[US]J. Archibald ‘Dumb is the Word for Willie’ in Popular Detective Aug. 🌐 Willie [...] ordered a ham-and-egg sandwich. ‘Stick a grunt and a cackleberry between the sheets, Mike!’ the counterman yodeled.
N. Alley I Witness 321: Each member of a family was allowed one egg every two weeks, so that a family of six, for sad instance, could draw a dozen cackleberries each month.
[UK](con. 1939–45) J. Klaas Maybe I’m Dead 286: How long has it been since ye’ve seen a nice fresh white cackleberry like this one.
[Aus]D. O’Grady A Bottle of Sandwiches 101: Breakfast of bacon, cackleberries, Hogan’s ghost, and two quarts of tea.
J. Ramsay Cop It Sweet! 20: Cackleberries: Eggs.
[US]S. King Stand (1990) 194: In Alice’s view, it wasn’t breakfast without eggs (which she called ‘crackleberries’ [sic] when she was in a good humor).
[Aus]N. Keesing Lily on the Dustbin 123: Hen fruit/cackleberries are eggs.
[UK](con. WW2) T. Jones Heart of Oak [ebook] There I was to learn [...] cackleberries and kye, bangers and Spithead pheasant, underground pheasant and doctor’s chum, and keep my bobstay and shit-kickers clean [etc.].
S. Dawson Aussie Sl. 22: cackleberry: an egg.
cackle fruit (n.) (also cackle jelly)

an egg.

[US]P. Kendall Army and Navy Sl. 3: Cackle jelly . . . eggs.
[US]Wentworth & Flexner DAS 84/1: cackle-jelly n. an egg.
[US] in DARE.
at 8 May 🌐 Cacklefruit is slang for a hard boiled egg. We are told cacklefruit comes from the Three Stooges.

In phrases

cut the cackle (v.) (also cut the cackle and come to the horses, cut the tackle (and get to the horses))

to come to the point; usu. as an imper.

Referee (London) 28 Dec. 2: In the words of a former proprietor of this Amphitheatre [see next] I will, if you please, cut the cackle and come to the ’osses.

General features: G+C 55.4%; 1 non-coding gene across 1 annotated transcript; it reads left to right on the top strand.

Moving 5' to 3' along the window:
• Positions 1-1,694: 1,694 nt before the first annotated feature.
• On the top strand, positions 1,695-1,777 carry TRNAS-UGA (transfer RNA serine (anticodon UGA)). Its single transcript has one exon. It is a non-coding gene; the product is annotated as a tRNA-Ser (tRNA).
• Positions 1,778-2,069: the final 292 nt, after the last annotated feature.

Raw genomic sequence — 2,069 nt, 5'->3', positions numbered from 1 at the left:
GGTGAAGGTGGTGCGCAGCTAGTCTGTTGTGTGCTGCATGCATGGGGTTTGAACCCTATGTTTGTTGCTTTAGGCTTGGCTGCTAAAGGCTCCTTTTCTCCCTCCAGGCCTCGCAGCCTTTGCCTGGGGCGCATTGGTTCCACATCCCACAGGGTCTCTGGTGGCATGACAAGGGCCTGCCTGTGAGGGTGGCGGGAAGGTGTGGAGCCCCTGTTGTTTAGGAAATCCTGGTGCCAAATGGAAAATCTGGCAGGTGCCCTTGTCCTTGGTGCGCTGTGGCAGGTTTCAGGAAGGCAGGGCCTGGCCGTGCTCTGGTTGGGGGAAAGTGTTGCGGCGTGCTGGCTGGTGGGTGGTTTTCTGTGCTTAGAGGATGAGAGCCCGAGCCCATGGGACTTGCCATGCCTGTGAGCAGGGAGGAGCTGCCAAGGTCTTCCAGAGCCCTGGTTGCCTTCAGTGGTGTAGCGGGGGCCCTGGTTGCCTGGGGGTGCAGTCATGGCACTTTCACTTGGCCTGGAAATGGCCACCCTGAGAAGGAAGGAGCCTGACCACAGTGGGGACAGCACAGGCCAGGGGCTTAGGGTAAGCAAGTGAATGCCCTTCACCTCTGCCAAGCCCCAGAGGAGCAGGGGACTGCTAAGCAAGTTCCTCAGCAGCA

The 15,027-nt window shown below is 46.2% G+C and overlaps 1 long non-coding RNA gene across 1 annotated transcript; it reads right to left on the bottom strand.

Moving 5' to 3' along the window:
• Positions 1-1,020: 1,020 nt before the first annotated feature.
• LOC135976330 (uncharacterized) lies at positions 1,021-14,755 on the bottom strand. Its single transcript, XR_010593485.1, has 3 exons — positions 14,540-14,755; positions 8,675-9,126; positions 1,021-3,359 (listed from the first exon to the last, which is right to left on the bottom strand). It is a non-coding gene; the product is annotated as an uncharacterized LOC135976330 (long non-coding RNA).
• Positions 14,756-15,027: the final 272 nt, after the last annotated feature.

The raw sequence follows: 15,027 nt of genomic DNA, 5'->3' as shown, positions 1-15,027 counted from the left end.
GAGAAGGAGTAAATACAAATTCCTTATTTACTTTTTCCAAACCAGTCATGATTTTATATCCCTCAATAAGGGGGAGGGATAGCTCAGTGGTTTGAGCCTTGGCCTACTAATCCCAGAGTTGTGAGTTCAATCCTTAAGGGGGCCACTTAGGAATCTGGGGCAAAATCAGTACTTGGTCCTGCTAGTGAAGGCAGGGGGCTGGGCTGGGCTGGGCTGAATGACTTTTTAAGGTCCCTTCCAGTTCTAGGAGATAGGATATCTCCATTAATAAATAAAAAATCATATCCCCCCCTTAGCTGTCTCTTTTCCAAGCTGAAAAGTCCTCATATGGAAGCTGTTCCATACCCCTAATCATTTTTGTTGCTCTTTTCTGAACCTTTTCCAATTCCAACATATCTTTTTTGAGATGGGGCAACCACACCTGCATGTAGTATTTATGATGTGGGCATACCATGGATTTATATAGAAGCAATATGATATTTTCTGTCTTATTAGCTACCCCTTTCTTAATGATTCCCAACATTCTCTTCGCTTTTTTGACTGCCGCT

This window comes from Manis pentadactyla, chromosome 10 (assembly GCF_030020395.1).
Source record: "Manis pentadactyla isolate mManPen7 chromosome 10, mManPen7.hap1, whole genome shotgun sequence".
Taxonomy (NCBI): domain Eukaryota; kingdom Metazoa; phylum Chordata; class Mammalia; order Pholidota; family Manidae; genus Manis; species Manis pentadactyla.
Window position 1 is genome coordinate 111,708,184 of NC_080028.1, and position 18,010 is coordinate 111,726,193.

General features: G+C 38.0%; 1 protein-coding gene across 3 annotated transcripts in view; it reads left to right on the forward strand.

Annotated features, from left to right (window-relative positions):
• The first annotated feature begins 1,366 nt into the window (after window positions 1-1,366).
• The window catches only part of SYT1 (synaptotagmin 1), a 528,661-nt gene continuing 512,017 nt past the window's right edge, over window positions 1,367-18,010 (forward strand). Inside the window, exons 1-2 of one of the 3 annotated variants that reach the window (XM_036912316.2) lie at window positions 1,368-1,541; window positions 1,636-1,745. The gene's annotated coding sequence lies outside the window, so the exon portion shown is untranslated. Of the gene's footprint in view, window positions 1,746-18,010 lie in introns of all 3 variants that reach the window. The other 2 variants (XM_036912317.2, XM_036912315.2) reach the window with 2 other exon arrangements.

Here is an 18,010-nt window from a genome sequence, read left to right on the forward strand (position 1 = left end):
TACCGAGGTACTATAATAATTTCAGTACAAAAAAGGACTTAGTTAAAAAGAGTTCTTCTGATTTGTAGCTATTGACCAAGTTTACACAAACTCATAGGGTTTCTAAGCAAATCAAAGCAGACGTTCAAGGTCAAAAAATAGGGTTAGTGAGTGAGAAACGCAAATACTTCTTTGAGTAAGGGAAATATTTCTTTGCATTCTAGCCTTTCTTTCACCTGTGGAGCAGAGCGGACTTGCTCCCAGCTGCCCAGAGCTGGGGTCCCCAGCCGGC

[UK]Barrère & Leland Dict. of Sl., Jargon and Cant I 216/1: The great [Andrew] Ducrow, when manager of Astley’s [Music Hall] was wont to apostrophise the performers in his equestrian drama after this fashion: ‘Come, I say, you mummers, cut your cackle, and come to the ’osses!’.
[UK]Pall Mall Gaz. 28 Feb. 9/1: It has been agreed that effective measures must be taken to dam the tide of Parliamentary rhetoric [...] to 'cut the cackle and come to the 'osses'.
[UK]‘Pot’ & ‘Swears’ Scarlet City 63: Cut the cackle, Mrs B. [...] you’re going too many knots an hour.
[Aus]Sydney Sportsman (Surry Hills, NSW) 3 Oct. 1/3: As the circus man said to his clown, let us ‘cut the cackle and get to the horses’.
[UK]Marvel 12 Nov. 7: Cut all such cackle [...] What’s the good of talking such rubbish.
[UK]‘Sapper’ Human Touch 97: Cut the cackle about morning mists and such like. [Ibid.] 170: Cut the tackle, my lad, and get to the ‘osses.
[UK]‘Sapper’ Third Round 631: The lady in particular [...] seemed only too ready to cut the cackle and get down to it again.
[UK]J. Curtis There Ain’t No Justice 143: Cut your cackle and come to the hosses.
[UK]A. Christie Body in the Library (1959) 41: I suggest you cut the cackle and come to the horses. Just what exactly do you know about the girl?
[Aus]Cusack & James Come in Spinner (1960) 242: Cut the cackle.
[Aus]B. Humphries Barry McKenzie [comic strip] in Complete Barry McKenzie (1988) 88: Cut the cackle and hop into the horsecollar.
[NZ]B. Mason Awatea (1978) 33: Cut the cackle.
[UK]F. Norman Too Many Crooks Spoil the Caper 139: ‘Cut the cackle,’ I interrupted.
[UK](con. 1990s) N. ‘Razor’ Smith A Few Kind Words and a Loaded Gun 428: Let’s cut the cackle and get on with it.
[Aus]S. Maloney Sucked In 270: ‘Cut the cackle, Alan,’ Quinlan elbowed him aside.